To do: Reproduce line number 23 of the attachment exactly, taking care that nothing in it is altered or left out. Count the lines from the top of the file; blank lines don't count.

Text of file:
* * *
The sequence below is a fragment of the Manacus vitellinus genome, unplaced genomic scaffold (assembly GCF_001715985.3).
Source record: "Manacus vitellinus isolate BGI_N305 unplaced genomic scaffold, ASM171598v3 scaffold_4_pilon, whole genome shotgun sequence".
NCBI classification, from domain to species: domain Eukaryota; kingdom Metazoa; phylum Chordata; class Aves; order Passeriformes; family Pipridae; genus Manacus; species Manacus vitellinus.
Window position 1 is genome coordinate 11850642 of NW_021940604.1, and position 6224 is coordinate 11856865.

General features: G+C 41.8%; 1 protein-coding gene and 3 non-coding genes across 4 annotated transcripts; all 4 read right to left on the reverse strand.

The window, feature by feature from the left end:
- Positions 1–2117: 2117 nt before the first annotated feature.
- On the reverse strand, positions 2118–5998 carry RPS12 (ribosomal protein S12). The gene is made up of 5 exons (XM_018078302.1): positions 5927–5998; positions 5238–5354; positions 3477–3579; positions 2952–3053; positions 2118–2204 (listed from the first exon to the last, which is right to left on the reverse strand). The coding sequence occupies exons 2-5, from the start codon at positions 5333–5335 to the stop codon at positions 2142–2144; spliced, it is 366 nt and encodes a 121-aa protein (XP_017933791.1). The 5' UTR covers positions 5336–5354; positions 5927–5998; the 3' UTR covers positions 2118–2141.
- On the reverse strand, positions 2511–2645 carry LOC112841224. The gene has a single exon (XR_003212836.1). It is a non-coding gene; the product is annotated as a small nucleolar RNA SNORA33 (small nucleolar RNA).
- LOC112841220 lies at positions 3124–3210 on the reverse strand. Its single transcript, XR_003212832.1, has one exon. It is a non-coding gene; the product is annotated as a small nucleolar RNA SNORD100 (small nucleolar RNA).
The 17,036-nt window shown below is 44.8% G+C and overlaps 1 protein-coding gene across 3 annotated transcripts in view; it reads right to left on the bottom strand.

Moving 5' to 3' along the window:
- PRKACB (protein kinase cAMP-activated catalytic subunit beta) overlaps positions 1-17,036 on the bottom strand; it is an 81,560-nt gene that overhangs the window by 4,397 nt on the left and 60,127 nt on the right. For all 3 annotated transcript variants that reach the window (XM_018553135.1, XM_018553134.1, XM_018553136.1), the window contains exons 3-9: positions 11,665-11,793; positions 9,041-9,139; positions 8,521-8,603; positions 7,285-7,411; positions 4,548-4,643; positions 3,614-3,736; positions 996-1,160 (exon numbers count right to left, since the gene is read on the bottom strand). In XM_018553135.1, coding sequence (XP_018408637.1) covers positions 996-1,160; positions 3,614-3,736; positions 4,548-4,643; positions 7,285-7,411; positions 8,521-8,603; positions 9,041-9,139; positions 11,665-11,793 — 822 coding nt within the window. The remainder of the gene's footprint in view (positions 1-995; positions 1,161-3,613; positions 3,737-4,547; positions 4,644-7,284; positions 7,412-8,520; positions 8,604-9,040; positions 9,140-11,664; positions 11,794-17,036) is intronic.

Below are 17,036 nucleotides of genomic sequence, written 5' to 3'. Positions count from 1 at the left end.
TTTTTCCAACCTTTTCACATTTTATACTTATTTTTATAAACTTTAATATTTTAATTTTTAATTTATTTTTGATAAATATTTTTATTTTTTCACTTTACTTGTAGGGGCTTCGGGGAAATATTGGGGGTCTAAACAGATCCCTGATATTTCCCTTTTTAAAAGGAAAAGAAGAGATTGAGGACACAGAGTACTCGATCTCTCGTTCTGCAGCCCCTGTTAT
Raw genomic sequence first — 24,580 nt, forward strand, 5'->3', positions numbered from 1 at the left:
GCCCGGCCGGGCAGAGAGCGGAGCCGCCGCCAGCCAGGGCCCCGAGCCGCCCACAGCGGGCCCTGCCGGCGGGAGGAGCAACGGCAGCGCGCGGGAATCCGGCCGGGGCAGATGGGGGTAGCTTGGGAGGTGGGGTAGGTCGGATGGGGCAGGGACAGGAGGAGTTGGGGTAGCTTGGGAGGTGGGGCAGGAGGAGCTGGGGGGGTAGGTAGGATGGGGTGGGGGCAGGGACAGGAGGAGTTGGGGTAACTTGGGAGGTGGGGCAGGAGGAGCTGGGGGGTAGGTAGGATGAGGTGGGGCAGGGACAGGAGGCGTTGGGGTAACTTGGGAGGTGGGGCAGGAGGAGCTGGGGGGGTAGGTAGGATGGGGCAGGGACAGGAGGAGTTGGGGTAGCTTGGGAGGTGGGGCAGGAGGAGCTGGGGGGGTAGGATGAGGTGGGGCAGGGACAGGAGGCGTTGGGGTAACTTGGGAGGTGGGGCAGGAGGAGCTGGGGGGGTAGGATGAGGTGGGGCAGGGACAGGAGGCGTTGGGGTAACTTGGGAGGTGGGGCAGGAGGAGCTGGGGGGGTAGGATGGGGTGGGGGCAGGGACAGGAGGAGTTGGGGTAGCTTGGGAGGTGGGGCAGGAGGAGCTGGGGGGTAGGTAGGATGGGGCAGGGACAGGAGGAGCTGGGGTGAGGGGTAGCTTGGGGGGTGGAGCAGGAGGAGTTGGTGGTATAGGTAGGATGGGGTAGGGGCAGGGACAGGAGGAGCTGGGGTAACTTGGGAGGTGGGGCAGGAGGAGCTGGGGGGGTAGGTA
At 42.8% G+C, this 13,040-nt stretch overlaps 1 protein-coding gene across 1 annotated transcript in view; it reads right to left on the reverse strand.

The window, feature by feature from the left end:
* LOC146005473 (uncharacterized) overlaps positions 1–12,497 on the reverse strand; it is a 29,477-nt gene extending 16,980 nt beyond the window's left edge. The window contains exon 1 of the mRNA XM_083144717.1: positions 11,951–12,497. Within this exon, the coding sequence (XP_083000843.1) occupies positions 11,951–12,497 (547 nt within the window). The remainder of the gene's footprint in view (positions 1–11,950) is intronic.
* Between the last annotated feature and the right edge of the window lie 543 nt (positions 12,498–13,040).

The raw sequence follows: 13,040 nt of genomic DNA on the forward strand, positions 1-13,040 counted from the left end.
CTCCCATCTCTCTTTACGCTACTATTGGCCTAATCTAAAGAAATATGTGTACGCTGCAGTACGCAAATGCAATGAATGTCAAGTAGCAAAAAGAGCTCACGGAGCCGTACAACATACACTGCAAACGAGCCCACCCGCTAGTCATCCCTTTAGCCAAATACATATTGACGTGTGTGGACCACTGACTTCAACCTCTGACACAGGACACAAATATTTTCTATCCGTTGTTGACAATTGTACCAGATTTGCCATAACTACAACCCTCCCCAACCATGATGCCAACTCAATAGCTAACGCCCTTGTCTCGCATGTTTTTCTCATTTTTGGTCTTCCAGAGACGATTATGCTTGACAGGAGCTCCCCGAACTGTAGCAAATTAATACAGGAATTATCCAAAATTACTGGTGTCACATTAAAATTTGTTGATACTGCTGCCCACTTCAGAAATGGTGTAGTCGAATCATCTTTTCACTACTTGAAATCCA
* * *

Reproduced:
CTCCCATCTCTCTTTACGCTACTATTGGCCTAATCTAAAGAAATATGTGTACGCTGCAGTACGCAAATGCAATGAATGTCAAGTAGCAAAAAGAGCTCACGGAGCCGTACAACATACACTGCAAACGAGCCCACCCGCTAGTCATCCCTTTAGCCAAATACATATTGACGTGTGTGGACCACTGACTTCAACCTCTGACACAGGACACAAATATTTTCTATCCGTTGTTGACAATTGTACCAGATTTGCCATAACTACAACCCTCCCCAACCATGATGCCAACTCAATAGCTAACGCCCTTGTCTCGCATGTTTTTCTCATTTTTGGTCTTCCAGAGACGATTATGCTTGACAGGAGCTCCCCGAACTGTAGCAAATTAATACAGGAATTATCCAAAATTACTGGTGTCACATTAAAATTTGTTGATACTGCTGCCCACTTCAGAAATGGTGTAGTCGAATCATCTTTTCACTACTTGAAATCCA